This paper presents a novel approach to learn domain-invariant features. The approach is motivated by the generative adversarial nets (GANs) to match the generated and real distributions via adversarial learning. By incorporating Wasserstein GAN we can reduce the distance between source and target distributions efficiently and thus the high-quality transferable features can be learned. Our proposed approach could be further combined with existing domain adaptation algorithms bousmalis2016domain ; tzeng2014deep ; long2015learning ; long2016deep ; zhuang2015supervised to attain better transferability. Empirical results on 4 common domain adaptation datasets demonstrate that ARDA outperforms the state-of-the-art domain-invariant feature learning approaches. From feature visualization, one can easily observe that ARDA yields domain-invariant yet target-discriminative feature representations. For future work, we will delve deeper into the ARDA architecture design for better representation learning. We also plan to investigate semi-supervised domain adaption problems.

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Here we would like to prove the priority of Wasserstein distance as a loss function over cross-entropy in the situation where the mapped feature distributions fill in the whole latent feature space. For simplicity, we take two normal distributions as example and the conclusion still holds in the high-dimensional space. Fig 3 shows the two normal distributions and the space is divided into 3 regions where the probability of source data lying in region A is high while that of target data is extremely low. The situation is just opposite in region C and in region B two distributions differ a little.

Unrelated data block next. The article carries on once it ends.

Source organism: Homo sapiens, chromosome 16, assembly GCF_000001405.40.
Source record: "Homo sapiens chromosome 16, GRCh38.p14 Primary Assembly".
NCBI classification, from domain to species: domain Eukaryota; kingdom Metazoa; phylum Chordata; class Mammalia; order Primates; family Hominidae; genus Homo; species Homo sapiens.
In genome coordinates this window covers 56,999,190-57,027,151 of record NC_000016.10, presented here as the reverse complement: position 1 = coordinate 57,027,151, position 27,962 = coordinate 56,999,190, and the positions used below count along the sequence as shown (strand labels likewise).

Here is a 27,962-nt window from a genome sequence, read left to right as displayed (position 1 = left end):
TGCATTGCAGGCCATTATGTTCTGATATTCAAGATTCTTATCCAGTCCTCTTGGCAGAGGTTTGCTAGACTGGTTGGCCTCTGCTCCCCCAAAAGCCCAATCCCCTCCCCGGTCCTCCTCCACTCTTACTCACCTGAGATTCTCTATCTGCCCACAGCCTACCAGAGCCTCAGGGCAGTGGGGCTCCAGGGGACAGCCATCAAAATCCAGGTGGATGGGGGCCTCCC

We use the same notation as Section 3.3 here. If source data are labeled 1 while target data are labeled 0 and a domain classifier is used to help learn the features, the feature generator minimizes the following objective which could be viewed as the negative of cross-entropy between the domain label and prediction

(8) |

where is the sigmoid function. Then we want to compute the gradient of corresponding to , according to the chain rule, we have

(9) |

As we know, the optimal domain classifier is where and represents the source feature distribution and represents the target feature distribution. So if one source sample lies in region A, it provide gradient of almost 0. The same result holds for target samples lying in region C. So these points make no contribution to the gradient and thus the divergence between feature distributions couldn’t be reduced effectively.

Now we consider Wasserstein distance as the loss function.

(10) |

So for data from source domain , while for data from target domain . Therefore Wasserstein distance can always provide stable gradient.